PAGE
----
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Friday Miscellanea

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Friday Miscellanea

I'll get back to the new Gandelsman album on the weekend, but for now here is the usual Friday Miscellanea. First up, The Guardian has a preview of the Proms with ‘We hear things no one else notices’: Proms composers on their extraordinary new music:

‘I undo dense, solid knots – and release a living thing’

Thomas Adès

Tell us about your Proms piece … I composed these four Märchentänze (“dances from fairytale”) in 2020, originally for violin and piano, then a year later made this orchestral version. The first movement is a fantasy on the folk song Two Magicians, immortalised by Steeleye Span, about the immemorial generative dance of the sexes. A hushed movement follows, the chant-like tune presented as a round. The third movement, A Skylark for Jane, is an outpouring of birdsong, each individual orchestra member freely echoing the soloist to create an “exaltation” of skylarks. The final dance begins with an energetic elfin theme, and grows into a writhing dance. Many themes grapple, twining around each other like otters, towards a decisive conclusion.

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A recent study by WolfBrown, a California-based consulting firm that conducts market research for nonprofit cultural groups throughout the United States, says that 26% of former orchestra attendees nationwide say they’re not yet ready to resume live performances — and many of these reluctant music lovers may never return to the concert hall.

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The most recent stage in the long history of musicians in exile: Far From Kabul, Building a New Life, With Music and Hope

In Portugal, the Afghans enjoy newfound freedoms. The boys and girls can go swimming together. They can date. The girls can wear shorts and skirts without fear of judgment. The older students can drink alcohol.

But life in Lisbon has also been a challenge. The students spend their days largely inside the military hospital, where they eat, sleep, rehearse, wash clothes and play table tennis, nervous about venturing too far or making new friends. Unaccustomed to Portuguese food, they keep bottles of curry, cardamom and peppercorn in their rooms to add familiar flavors to traditional dishes, like grilled sardines and scrambled eggs with smoked sausage.

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Also in the New York Times a review of a fascinating new album of string quartets: A new boxed set of string quartets by Wadada Leo Smith, an anchor of American experimental music, reveals his sustained engagement with the form.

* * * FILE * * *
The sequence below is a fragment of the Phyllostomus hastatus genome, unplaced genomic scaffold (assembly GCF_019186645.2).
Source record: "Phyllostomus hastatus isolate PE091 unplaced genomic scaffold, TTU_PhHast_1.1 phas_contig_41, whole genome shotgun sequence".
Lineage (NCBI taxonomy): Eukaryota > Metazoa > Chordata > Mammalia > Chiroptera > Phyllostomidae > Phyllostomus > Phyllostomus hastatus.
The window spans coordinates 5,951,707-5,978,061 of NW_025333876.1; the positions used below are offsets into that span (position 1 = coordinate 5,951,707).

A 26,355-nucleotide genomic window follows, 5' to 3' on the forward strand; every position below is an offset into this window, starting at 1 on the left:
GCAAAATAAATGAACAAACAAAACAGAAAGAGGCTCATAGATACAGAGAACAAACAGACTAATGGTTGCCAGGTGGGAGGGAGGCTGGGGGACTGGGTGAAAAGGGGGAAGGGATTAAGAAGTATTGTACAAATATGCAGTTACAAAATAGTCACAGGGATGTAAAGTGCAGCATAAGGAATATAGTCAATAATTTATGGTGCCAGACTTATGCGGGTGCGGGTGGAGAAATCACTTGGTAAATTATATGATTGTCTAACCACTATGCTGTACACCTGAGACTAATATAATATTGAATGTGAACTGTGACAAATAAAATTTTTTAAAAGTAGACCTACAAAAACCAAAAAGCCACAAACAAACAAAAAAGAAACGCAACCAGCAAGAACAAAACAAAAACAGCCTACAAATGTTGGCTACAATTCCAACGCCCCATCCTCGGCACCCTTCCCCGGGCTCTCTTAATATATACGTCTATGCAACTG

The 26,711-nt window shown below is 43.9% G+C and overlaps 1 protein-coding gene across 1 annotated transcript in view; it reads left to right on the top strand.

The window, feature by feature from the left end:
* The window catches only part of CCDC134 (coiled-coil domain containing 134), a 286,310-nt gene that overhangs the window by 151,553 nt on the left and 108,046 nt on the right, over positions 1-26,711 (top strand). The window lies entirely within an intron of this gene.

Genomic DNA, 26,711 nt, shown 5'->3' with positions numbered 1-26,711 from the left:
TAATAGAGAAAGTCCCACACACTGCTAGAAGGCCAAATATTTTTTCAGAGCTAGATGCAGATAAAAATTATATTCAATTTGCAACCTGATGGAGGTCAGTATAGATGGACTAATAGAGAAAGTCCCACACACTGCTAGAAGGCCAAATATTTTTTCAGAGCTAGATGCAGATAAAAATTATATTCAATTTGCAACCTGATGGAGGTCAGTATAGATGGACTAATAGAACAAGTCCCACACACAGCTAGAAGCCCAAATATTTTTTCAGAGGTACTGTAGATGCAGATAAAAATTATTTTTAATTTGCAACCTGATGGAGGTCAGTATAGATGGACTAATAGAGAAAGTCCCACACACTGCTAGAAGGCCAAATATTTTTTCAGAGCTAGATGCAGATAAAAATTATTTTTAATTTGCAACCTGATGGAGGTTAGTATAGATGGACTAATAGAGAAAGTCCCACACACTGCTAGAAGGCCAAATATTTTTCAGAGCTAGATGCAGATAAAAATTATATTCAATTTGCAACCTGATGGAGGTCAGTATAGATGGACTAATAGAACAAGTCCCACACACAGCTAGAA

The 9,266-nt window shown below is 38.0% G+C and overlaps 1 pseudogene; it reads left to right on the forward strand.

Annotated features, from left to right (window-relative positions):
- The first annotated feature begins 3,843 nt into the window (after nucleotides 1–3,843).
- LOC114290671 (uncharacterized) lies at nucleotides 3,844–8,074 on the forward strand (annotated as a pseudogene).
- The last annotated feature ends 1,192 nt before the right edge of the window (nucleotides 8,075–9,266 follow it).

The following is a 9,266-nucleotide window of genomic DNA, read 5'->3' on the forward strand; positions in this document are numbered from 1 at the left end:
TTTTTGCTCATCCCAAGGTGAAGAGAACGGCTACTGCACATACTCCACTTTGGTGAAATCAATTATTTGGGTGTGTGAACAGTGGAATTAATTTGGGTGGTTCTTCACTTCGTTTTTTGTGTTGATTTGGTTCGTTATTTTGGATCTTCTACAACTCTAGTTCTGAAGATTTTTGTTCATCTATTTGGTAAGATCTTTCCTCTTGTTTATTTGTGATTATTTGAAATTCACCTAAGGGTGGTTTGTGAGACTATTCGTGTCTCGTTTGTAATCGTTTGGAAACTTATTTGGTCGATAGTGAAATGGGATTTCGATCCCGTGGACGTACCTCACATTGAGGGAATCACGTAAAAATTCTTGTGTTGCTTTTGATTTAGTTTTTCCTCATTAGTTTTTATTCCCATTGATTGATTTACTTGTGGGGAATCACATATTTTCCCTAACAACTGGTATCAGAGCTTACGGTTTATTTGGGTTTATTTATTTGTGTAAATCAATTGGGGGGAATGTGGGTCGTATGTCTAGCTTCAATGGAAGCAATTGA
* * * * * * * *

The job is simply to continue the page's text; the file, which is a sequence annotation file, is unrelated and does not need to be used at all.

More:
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Some of the best and most secure jobs in classical music are in orchestras and Van asks the question Are orchestral trial years a fair way of assessing musicians?

On June 3, 2021, Czieharz had won the audition in Wuppertal for the position of Wechseltrompette (meaning that he would be expected to play every trumpet part except principal). Orchestra auditions are incredibly grueling processes. Many fantastic players take dozens, even hundreds, before winning a spot, and it was a major accomplishment for such a young trumpet player to win this one. But the application process wasn’t over. Over a full season of concerts, Czieharz would have to prove that he had what it takes to become a full-fledged member of the Sinfonieorchester Wuppertal. 

Most jobs come with probationary periods for employees, but the orchestra trial year is an unusually rigorous, fraught process. Job openings in orchestras are rare, so chances are the most recent audition winner will be the only musician on trial. The trial period lasts for at least a season, sometimes longer. Orchestras are not known for their clear human resource structures, and a trialist, as they’re sometimes called, will not receive corporate-style feedback meetings. Instead, they’ll receive hints on their musical performance and social integration in passing, on rehearsal breaks and after concerts. When the trial year is up, all their colleagues—somewhere from 70 to 100 people—vote on the trialist. Not their technique; not their musicality. Them.

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 Let's have a listen to that orchestra. Here they are in Richard Strauss' Sinfonia Domestica under conductor Toshiyuki Kamioka:

 Here is the String Quartet No. 3, "Black Church" by Wadada Leo Smith played by Southwest Chamber Music:

And to end, one of the most astonishing feats of harmonic wizardry ever attempted, the Prelude to Tristan und Isolde by Wagner:

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